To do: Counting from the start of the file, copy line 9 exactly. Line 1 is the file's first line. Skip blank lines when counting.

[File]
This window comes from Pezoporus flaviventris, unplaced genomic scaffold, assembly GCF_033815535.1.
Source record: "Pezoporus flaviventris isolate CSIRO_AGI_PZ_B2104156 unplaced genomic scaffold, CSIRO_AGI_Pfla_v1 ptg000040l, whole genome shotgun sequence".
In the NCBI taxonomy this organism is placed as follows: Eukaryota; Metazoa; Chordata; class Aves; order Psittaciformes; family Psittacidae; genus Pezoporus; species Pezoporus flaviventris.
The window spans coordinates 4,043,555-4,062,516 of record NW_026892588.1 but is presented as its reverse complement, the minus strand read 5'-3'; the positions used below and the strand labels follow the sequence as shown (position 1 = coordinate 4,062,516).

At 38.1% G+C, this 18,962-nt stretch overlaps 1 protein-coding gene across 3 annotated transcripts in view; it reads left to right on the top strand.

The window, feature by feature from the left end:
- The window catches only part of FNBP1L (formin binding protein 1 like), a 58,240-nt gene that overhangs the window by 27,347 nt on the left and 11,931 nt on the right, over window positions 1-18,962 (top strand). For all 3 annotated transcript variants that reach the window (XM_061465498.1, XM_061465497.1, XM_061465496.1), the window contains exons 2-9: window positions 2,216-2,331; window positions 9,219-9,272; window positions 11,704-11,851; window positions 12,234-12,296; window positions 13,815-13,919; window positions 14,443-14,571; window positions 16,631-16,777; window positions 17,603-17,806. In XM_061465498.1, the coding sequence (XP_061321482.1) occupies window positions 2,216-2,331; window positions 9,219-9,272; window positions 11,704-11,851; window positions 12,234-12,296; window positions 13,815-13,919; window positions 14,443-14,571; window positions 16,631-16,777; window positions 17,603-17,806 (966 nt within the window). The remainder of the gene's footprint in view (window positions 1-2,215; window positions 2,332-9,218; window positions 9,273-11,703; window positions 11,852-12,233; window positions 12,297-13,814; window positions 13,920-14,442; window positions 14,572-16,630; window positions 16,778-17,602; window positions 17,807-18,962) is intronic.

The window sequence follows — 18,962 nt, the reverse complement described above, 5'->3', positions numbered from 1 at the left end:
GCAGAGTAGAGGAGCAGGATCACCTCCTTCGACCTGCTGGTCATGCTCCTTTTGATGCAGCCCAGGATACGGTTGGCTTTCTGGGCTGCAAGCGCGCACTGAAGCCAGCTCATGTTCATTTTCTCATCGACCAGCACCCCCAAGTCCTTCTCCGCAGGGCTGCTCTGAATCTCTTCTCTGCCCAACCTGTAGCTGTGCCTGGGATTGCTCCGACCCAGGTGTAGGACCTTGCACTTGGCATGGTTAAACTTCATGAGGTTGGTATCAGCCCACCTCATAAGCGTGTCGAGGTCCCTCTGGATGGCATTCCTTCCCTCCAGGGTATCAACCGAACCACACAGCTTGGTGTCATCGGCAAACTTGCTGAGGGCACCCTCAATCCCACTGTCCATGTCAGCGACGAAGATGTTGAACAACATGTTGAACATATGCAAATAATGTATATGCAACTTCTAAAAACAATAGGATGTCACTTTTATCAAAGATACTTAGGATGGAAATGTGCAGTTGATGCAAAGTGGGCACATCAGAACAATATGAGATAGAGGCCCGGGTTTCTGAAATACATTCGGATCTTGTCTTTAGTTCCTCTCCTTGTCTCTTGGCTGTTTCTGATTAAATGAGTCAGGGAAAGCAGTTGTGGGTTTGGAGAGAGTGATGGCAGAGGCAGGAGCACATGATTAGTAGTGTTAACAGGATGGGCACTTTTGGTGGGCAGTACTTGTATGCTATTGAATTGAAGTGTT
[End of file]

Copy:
GCAGAGTAGAGGAGCAGGATCACCTCCTTCGACCTGCTGGTCATGCTCCTTTTGATGCAGCCCAGGATACGGTTGGCTTTCTGGGCTGCAAGCGCGCACTGAAGCCAGCTCATGTTCATTTTCTCATCGACCAGCACCCCCAAGTCCTTCTCCGCAGGGCTGCTCTGAATCTCTTCTCTGCCCAACCTGTAGCTGTGCCTGGGATTGCTCCGACCCAGGTGTAGGACCTTGCACTTGGCATGGTTAAACTTCATGAGGTTGGTATCAGCCCACCTCATAAGCGTGTCGAGGTCCCTCTGGATGGCATTCCTTCCCTCCAGGGTATCAACCGAACCACACAGCTTGGTGTCATCGGCAAACTTGCTGAGGGCACCCTCAATCCCACTGTCCATGTCAGCGACGAAGATGTTGAACAACATGTTGAACATATGCAAATAATGTATATGCAACTTCTAAAAACAATAGGATGTCACTTTTATCAAAGATACTTAGGATGGAAATGTGCAGTTGATGCAAAGTGGGCACATCAGAACAATATGAGATAGAGGCCCGGGTTTCTGAAATACATTCGGATCTTGTCTTTAGTTCCTCTCCTTGTCTCTTGGCTGTTTCTGATTAAATGAGTCAGGGAAAGCAGTTGTGGGTTTGGAGAGAGTGATGGCAGAGGCAGGAGCACATGATTAGTAGTGTTAACAGGATGGGCACTTTTGGTGGGCAGTACTTGTATGCTATTGAATTGAAGTGTT